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The New Politics of Victimhood in Post-Socialist Europe

Project description

How victimhood features in politics in Central and Southeast Europe

The notion of victimhood is central in politics. The sense of being victimised by injustice, wrongdoing and crimes is leveraged by political leaders and the public across the world to evoke emotions and loyalties. The EU-funded VICTIMEUR project will focus on the political constructions of victimhood in post-socialist Central and Southeast Europe where sources of victimhood are ample and diverse. It will study how victimhood has featured in politics and political competition of post-socialist Europe over the past 20 years, and its role in the region's contemporary politics, and introduce a novel understanding of social and political victimhood linked to collective and individual grievances that go beyond demands and identities of direct victims of communism, conflict and injustice.

Objective

VICTIMEUR takes a new and original approach to studying the political uses of constructions of victimhood in selected post-socialist countries of Central and South East Europe: Albania, the Czech Republic (also Czechia) and Serbia. Victimhood - as a sense of being victimized by crimes and (historical) injustice - has proliferated in the political discourse across post-socialist Europe in the past two decades. Political leaders, civil society and the public have used collective and individual victimhood to claim rights, new policies, and legitimize new political orders. VICTIMEUR grapples with the question: How has victimhood featured in politics and political competition of post-socialist Europe in the past two decades? Using three post-socialist, it studies different meanings, notions and constructions of victimhood and how they have featured in key moments of political contestation such as power transitions. The project breaks new theoretical and empirical ground by combining transitional justice, memory and identity studies with comparative politics to shed new light on how victimhood politics has featured in contemporary post-socialist Europe, with the ambition to contribute to the current worldwide debates about the role victimhood in politics. It introduces a novel understanding of social and political victimhood that clearly manifests itself in the contemporary post-socialist Europe and is linked to a long list of collective and individual grievances that go beyond demands and identities of direct victims. Such sources of victimhood vary from memories of historical injustice related to World War II, East-West divisions, socialist political persecution, war suffering, and a recent sense of marginalization by market economies. Informed by the existing research in cultural studies, history, politics and sociology, and collecting new fresh data, this project significantly advances our understanding of the uses of memory and identity in contemporary politics.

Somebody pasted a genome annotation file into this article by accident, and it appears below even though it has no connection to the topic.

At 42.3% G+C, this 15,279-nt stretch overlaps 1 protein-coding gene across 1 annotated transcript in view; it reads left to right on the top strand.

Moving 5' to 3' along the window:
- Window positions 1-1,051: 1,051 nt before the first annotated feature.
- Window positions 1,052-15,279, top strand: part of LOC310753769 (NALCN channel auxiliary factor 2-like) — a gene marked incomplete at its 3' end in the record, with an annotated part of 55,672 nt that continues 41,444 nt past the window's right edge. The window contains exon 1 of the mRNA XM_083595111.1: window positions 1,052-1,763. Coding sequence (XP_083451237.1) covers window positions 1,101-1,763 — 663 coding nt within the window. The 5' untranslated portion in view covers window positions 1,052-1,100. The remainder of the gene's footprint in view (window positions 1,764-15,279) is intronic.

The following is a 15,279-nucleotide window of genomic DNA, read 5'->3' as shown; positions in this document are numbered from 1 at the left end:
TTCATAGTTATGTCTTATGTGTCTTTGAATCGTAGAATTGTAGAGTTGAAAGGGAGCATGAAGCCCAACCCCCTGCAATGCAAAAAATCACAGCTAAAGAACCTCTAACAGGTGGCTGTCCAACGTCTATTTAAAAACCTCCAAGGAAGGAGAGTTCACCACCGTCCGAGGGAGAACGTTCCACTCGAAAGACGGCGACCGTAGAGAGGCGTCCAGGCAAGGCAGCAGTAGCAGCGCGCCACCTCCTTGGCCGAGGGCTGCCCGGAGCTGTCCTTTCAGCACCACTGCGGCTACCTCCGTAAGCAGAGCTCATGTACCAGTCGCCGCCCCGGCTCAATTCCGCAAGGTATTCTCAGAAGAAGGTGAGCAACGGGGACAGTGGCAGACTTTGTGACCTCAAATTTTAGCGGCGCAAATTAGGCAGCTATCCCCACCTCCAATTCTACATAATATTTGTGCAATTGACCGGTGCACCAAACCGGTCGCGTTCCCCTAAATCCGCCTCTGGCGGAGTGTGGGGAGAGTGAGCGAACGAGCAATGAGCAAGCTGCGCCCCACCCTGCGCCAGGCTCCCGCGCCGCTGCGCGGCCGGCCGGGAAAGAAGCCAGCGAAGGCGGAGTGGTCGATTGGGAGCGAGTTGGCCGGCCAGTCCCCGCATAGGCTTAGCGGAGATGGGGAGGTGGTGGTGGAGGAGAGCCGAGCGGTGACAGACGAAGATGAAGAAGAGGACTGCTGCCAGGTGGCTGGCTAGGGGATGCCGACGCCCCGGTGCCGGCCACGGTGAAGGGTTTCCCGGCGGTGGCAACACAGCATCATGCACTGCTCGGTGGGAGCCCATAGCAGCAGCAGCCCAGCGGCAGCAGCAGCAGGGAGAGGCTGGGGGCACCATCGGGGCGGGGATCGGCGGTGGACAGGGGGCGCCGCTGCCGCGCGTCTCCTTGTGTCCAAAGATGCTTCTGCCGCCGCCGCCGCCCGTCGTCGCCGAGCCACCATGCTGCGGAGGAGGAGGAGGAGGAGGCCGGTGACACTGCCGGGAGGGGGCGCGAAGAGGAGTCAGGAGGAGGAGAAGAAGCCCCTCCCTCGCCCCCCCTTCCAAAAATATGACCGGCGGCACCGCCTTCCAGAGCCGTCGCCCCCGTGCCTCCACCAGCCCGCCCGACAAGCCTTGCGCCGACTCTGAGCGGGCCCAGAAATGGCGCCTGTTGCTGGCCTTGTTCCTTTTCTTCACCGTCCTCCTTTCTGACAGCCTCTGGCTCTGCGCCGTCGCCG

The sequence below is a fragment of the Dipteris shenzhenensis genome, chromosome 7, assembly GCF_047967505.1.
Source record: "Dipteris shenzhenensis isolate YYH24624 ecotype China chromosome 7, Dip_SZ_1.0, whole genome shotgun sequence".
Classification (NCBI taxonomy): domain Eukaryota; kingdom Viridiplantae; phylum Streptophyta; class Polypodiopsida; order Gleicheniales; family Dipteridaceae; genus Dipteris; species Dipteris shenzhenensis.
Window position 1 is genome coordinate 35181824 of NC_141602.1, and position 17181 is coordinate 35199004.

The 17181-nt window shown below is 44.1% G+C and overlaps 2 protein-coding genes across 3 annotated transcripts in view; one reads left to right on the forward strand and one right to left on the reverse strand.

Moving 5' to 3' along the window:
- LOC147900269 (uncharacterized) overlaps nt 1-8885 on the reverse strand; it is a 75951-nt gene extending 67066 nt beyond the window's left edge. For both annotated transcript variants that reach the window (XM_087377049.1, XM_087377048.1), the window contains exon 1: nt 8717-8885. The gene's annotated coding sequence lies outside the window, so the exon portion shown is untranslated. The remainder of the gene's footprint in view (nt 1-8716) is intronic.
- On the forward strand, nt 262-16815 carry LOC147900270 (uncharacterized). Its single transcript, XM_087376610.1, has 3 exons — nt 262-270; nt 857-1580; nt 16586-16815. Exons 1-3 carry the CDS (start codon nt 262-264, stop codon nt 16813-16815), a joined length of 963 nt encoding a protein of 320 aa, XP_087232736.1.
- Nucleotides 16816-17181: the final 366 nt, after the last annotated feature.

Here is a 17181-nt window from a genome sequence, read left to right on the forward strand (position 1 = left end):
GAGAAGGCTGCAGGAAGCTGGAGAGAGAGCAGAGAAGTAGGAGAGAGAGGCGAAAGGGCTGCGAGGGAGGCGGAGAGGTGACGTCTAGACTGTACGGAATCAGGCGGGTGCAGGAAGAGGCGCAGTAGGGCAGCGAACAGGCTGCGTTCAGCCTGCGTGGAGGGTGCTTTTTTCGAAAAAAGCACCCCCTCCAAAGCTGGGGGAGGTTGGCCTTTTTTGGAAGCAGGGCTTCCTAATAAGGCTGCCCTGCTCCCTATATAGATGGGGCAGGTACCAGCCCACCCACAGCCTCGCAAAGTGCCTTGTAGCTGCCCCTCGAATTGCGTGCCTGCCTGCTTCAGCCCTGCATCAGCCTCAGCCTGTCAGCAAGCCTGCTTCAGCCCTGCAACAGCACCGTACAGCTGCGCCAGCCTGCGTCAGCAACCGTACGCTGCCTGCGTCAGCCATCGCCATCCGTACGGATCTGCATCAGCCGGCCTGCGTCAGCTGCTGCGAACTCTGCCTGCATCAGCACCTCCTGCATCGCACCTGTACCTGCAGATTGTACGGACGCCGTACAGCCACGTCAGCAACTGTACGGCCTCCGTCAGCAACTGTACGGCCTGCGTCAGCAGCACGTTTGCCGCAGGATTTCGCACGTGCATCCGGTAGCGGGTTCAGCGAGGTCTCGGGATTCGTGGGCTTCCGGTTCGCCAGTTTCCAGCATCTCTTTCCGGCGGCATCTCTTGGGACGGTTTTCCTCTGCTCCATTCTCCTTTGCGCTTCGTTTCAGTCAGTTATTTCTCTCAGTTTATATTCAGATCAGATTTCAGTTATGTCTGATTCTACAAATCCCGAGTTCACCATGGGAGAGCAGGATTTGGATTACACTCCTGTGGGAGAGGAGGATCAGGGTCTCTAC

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Coordinator

UNIVERSITA CA' FOSCARI VENEZIA
Net EU contribution
€ 269 002,56
Address
Dorsoduro 3246
30123 Venezia
Italy

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Region
Nord-Est Veneto Venezia
Activity type
Higher or Secondary Education Establishments
Links
Other funding
€ 0,00

Partners (1)